For example, many legal malpractice policies now offer coverage for bar grievances, through which the attorney or law firm can receive a defense to a bar complaint even if the person filing the bar complaint has not yet made a demand or claim. Other policies provide preclaim intervention coverage, which may help firms mitigate potential losses or avoid claims altogether. Another new area of coverage is cyber security.
In addition, insurers may now be more agreeable to including a provision that allows insured attorneys or law firms to select their own defense counsel instead of being limited to a preapproved panel of attorneys. Indeed, policies may vary greatly, and thus law firms should evaluate whether their current coverage best meets their needs, or whether there are now better options elsewhere.
Insurance Companies Are Not All the Same
As with other businesses, the fortunes of an insurance company may change over time. Thus, a previously strong legal malpractice insurer in the marketplace may struggle, giving rise to concerns that the insurer may not have the resources to pay defense costs or indemnity as required under the policy it issued to a law firm.
Thus, before renewing their policy, many law firms will confirm the financial viability of their insurer with rating services such as Moody's or A.M. Best. While legal malpractice insurers tend to be highly rated, there are exceptions. Any downgrade in ratings could be a cause for concern and makes it worthwhile to see if there are stronger insurers providing equal or better coverage.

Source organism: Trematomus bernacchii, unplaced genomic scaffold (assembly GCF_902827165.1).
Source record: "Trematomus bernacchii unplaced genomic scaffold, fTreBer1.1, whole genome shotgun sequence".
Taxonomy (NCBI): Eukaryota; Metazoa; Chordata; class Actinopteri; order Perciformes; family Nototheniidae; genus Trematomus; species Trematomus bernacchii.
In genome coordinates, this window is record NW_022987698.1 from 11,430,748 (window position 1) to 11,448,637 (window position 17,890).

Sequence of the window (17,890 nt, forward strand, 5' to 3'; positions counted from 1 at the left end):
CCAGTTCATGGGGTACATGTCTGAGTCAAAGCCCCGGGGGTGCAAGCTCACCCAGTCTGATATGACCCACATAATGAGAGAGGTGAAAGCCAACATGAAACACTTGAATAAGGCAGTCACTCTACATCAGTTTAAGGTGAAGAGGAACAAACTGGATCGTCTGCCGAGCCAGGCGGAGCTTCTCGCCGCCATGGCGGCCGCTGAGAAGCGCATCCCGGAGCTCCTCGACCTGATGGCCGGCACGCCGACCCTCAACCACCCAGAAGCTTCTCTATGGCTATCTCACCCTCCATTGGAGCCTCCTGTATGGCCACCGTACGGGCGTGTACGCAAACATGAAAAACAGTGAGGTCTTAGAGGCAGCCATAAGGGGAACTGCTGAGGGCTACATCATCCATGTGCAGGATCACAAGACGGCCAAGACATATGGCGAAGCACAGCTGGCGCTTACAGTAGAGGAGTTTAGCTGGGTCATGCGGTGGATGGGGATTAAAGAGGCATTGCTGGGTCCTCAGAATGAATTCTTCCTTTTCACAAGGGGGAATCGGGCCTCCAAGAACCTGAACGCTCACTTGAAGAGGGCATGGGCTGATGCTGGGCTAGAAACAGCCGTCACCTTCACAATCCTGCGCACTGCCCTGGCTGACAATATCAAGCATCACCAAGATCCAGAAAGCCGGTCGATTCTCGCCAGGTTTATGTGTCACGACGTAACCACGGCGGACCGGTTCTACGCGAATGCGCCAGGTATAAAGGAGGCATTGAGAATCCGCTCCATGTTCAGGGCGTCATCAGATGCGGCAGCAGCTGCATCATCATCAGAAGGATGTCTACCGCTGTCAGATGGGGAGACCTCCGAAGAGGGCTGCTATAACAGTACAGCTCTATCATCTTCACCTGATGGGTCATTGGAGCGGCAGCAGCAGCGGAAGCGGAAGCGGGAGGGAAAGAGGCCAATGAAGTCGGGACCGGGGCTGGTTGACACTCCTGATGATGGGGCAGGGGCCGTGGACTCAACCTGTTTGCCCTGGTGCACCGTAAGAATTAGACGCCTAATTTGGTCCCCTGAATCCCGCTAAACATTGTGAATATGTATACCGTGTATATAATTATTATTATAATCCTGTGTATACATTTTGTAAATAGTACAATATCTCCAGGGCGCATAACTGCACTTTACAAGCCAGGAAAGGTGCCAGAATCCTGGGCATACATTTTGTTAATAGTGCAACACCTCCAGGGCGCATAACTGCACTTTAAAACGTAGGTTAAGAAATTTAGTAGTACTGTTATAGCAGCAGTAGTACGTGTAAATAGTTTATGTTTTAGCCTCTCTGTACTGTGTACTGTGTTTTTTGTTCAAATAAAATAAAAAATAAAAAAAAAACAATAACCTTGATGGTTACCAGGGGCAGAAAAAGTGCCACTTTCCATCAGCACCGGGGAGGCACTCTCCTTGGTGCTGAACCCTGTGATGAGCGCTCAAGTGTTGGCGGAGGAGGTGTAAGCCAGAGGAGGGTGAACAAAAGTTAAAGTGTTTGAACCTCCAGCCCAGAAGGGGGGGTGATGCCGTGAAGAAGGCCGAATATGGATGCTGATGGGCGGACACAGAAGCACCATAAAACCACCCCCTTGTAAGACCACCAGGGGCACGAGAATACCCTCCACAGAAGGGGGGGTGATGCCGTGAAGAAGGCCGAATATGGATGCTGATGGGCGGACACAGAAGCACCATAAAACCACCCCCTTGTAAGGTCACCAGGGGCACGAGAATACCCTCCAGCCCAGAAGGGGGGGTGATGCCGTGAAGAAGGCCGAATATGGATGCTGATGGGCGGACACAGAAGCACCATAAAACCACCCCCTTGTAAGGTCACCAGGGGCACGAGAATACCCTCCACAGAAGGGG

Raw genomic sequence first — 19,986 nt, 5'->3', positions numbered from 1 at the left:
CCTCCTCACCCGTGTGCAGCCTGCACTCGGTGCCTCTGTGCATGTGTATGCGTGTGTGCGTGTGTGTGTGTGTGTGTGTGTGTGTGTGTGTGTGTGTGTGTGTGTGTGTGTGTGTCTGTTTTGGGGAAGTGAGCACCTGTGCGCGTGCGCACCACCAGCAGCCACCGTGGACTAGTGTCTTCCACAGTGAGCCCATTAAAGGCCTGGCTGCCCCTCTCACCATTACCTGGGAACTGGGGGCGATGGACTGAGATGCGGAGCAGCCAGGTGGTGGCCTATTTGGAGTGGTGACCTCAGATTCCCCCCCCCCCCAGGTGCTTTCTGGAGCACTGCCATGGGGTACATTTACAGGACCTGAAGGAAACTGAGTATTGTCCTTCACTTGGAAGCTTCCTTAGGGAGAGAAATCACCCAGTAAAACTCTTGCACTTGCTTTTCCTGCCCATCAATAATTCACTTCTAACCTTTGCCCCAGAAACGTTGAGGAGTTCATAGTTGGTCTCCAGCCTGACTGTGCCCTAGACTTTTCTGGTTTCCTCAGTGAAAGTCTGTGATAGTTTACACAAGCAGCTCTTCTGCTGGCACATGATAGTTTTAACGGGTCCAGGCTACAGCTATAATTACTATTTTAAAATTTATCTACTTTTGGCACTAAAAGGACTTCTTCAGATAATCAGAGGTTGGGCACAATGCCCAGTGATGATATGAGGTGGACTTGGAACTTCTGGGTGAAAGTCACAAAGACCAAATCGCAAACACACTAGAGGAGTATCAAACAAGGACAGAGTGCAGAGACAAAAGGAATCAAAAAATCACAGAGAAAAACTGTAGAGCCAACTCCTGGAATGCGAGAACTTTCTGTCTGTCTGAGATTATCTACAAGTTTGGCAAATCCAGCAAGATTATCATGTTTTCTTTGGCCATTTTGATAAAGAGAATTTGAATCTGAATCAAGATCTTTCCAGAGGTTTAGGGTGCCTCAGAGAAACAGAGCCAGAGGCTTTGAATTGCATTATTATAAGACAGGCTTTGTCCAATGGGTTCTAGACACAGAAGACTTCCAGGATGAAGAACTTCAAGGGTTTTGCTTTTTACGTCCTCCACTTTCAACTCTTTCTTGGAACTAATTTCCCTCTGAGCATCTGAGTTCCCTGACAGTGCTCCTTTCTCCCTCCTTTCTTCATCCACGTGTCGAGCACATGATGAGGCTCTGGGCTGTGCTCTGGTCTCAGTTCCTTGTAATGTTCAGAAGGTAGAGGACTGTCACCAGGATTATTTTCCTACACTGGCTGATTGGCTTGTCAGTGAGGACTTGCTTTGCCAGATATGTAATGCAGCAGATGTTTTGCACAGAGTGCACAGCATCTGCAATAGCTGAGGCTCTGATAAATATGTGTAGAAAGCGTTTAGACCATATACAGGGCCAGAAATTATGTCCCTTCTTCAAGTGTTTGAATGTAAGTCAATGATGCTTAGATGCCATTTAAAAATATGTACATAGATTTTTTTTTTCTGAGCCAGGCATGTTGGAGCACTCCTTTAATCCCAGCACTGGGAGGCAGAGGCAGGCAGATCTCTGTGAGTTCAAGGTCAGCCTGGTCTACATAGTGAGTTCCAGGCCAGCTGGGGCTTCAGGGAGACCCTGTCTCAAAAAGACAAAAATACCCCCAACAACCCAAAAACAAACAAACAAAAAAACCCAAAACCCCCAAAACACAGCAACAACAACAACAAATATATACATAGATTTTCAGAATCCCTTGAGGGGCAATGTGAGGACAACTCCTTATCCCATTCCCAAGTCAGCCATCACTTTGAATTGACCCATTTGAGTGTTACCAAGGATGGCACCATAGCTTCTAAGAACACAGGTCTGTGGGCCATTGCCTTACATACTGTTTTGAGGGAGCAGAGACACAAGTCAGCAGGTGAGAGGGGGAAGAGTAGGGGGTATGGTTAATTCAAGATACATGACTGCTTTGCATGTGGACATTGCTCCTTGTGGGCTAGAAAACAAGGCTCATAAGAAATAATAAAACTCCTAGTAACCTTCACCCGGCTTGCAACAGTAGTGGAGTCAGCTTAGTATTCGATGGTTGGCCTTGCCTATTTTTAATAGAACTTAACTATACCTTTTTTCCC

Another issue worth considering is the conduct of the insurer when a claim arises. Even if the policy provides broad coverage for a reasonable premium, the defense of a claim can be ineffective where the insurer is nonresponsive or generally difficult.
There is no reason to remain in a troubled relationship with a legal malpractice insurance company when there are other choices available. This factor can be just as important as the actual terms of the insurance policy.
In another effort to distinguish themselves in the marketplace, legal malpractice insurers are now going beyond the coverage terms to provide additional benefits for their insureds. For example, insurers may offer continuing legal education (CLE) courts that can help Georgia attorneys satisfy their annual requirements, or the insurer may perform audits of the insured law firm to help the firm identity risks in its practice.
These add-ons can be very helpful to law firms in limiting the risks of a potential claim and can even form the basis for premium credits in connection with future policies.
The decision of whether to change insurers is not one to be made lightly and, as noted above, there may be compelling reasons to stay with the same insurer for a long time. However, law firms should at the very least consider offers from competing insurers during renewal time to ensure their policy remains the firm's best option.